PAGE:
“It’s a situation that all of Mexico knows about, it’s not new … and it’s something that the federal government also knows, although its practices continue to be the same in the morning conferences in the National Palace,” he said.

It would seem logical that the extension of the practice via weekly “who’s who of lies” sessions has the potential to worsen the already hostile environment faced by reporters in Mexico, where more than 40 journalists have been killed since López Obrador took office in late 2018.

Echoing Article 19’s statement, Vaca said that the “stigmatization” of the media by the government could provoke attacks against journalists.

He questioned what action the government would take to correct the record if it accuses a reporter or media outlet of disseminating fake news but its accusation is subsequently shown to be false. Article 19 has already labeled López Obrador’s weekday press conferences “a worrying instrument of misinformation.”

The misinformation continued during Wednesday’s fake news exposé, according to a report by the news website Animal Político.

García said that her section of the president’s presser was “in no way” attempting to “harass or censor” journalists but rather “inform truthfully so that the people of Mexico can exercise their right to access information that allows them to form an opinion with certainty.”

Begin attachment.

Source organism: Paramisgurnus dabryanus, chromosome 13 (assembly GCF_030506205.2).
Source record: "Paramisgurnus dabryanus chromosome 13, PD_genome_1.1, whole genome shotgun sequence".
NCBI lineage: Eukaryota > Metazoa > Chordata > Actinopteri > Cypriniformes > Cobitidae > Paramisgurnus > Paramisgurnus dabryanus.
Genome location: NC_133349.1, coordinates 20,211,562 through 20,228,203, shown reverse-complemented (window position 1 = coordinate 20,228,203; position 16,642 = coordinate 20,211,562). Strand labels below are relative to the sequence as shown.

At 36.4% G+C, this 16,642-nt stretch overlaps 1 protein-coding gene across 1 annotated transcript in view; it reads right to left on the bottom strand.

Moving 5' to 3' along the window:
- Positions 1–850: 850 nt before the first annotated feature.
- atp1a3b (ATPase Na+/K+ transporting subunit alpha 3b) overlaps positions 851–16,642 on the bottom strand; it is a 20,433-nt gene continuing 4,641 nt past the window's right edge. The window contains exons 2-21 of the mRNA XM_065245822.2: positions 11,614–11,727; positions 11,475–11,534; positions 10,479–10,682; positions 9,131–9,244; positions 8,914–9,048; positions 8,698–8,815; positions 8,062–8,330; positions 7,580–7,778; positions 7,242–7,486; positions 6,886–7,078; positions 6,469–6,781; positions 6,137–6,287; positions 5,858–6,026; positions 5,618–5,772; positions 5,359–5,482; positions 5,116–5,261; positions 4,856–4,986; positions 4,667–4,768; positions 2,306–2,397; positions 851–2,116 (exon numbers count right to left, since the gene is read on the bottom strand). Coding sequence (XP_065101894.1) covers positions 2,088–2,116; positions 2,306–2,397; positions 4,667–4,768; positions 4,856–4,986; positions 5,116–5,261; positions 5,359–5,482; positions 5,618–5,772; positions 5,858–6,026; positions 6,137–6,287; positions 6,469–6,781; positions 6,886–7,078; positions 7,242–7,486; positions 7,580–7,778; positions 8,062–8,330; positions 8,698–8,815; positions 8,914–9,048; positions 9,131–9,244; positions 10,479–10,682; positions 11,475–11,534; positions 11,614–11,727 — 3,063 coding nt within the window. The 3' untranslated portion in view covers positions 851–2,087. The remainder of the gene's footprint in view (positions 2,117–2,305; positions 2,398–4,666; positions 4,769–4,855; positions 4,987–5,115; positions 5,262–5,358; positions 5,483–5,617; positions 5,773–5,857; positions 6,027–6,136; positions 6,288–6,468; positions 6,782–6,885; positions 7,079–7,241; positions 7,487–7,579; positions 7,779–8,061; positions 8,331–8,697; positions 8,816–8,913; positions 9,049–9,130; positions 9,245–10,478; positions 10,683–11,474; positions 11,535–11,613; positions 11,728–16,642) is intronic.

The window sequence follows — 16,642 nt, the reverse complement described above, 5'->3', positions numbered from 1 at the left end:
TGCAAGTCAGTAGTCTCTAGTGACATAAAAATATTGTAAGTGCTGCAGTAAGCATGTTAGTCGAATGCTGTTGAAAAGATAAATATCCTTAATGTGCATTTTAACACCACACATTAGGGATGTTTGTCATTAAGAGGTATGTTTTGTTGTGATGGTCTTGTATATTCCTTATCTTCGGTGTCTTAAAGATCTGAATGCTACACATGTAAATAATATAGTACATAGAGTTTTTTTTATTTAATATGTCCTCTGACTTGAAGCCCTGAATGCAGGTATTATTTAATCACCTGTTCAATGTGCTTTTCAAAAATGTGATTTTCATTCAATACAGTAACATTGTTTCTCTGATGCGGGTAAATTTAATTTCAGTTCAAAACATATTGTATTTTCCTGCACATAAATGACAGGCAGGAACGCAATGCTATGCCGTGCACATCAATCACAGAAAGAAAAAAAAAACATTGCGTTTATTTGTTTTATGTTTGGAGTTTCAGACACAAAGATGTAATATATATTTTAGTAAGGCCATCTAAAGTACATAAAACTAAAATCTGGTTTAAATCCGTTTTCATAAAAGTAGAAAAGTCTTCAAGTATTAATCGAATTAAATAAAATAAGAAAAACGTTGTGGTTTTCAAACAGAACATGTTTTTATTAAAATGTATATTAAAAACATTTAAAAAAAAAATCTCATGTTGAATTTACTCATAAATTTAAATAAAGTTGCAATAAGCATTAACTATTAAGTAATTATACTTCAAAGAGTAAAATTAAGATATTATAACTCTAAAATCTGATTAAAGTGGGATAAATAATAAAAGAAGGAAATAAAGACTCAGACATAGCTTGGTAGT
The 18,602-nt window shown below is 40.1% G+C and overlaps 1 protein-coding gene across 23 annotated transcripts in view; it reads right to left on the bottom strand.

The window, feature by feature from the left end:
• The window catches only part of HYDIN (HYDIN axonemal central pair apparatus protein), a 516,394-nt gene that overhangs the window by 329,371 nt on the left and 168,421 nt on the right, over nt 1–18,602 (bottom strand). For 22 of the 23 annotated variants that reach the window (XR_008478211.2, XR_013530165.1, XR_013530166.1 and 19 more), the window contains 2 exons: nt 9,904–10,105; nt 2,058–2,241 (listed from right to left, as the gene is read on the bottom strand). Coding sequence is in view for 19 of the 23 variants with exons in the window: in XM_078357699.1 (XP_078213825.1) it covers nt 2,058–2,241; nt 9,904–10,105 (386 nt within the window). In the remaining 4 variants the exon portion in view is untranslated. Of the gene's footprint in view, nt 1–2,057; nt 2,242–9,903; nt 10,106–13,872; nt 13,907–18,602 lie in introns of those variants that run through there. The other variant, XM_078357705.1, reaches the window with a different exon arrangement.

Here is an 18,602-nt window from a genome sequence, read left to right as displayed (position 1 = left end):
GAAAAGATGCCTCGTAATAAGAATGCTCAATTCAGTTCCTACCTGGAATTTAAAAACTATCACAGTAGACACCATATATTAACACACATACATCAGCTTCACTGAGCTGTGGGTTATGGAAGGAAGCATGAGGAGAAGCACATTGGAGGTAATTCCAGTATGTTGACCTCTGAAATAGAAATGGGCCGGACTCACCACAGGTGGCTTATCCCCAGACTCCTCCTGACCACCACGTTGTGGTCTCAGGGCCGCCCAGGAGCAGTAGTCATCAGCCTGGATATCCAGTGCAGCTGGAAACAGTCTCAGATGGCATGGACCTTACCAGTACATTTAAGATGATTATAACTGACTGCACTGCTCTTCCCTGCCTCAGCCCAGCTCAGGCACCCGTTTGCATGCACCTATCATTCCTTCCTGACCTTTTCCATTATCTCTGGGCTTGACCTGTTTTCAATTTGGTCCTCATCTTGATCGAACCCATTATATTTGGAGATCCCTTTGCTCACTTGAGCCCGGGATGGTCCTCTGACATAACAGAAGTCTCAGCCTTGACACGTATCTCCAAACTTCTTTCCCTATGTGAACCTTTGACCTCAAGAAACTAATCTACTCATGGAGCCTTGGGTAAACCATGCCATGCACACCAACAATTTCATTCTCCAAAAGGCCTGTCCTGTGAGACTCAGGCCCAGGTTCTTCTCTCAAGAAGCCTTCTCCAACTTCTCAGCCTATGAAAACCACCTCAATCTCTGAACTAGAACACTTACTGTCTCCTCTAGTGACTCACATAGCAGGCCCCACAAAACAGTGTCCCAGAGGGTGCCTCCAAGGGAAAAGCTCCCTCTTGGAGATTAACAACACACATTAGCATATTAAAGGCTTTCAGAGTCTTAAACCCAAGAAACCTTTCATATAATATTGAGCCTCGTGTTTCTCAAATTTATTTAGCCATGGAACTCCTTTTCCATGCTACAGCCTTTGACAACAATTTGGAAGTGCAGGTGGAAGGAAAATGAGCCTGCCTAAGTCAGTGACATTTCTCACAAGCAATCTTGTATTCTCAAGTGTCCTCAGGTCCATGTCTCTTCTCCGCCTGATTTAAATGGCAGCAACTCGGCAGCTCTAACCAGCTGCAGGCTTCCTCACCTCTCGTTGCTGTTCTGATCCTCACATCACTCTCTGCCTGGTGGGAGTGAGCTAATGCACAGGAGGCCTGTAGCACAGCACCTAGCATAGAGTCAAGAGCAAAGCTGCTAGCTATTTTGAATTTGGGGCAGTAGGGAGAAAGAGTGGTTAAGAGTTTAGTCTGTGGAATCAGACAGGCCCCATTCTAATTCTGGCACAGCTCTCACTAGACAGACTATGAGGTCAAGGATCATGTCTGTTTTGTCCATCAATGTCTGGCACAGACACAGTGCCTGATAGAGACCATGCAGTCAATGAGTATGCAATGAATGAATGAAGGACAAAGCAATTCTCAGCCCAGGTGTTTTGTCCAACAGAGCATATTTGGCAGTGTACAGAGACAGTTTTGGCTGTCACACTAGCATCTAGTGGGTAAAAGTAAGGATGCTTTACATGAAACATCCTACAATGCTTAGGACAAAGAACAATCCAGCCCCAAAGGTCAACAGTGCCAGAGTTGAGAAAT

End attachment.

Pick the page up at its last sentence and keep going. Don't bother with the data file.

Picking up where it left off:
Animal Político, however, said there were “omissions, imprecisions and even false remarks” in her presentation.

The news website challenged claims made by both García and López Obrador about media coverage of the apartment tower collapse in Miami and allegations that the federal government is spying on journalists.

The president questioned why The New York Times, which last month published an extensive investigation into the May 3 Metro disaster in Mexico City, hadn’t published a similar report about the Florida disaster. Animal Político pointed out that the newspaper has in fact reported thoroughly on the tragedy and its suspected cause.

The news website also charged that García made incorrect assertions about news organization Univision, journalists Joaquín López-Dóriga and Raymundo Riva Palacio, Spanish newspaper El País and the Reuters Institute Digital News Report, which was published last month and raised concerns about “frequent attacks from a populist president who accuses the media of unfair coverage and corruption.”

With regard to El País, for example, García accused the newspaper of not seeking an opinion from the government before publishing a story on radioactive waste at a Federal Electricity Commission nuclear power plant in Veracruz.

But the story, Animal Político noted, said the state-owned utility didn’t respond to the request for comment it received from El Páis.

Referring to fake news she claimed to have debunked, García said that “this type of information threatens the democracy for which we’ve fought so much in this country.”

But others saw the “who’s who of lies” as the real threat to democracy.

“The who’s who of lies is a distraction, a circus, intimidation, an abuse of power, an authoritarian practice [and] a sign of intolerance to critical scrutiny,” political scientist and columnist Denise Dresser wrote on Twitter.

“The objective: divert attention from problems that journalism documents and about which the government lies.”

With reports from Proceso and Animal Político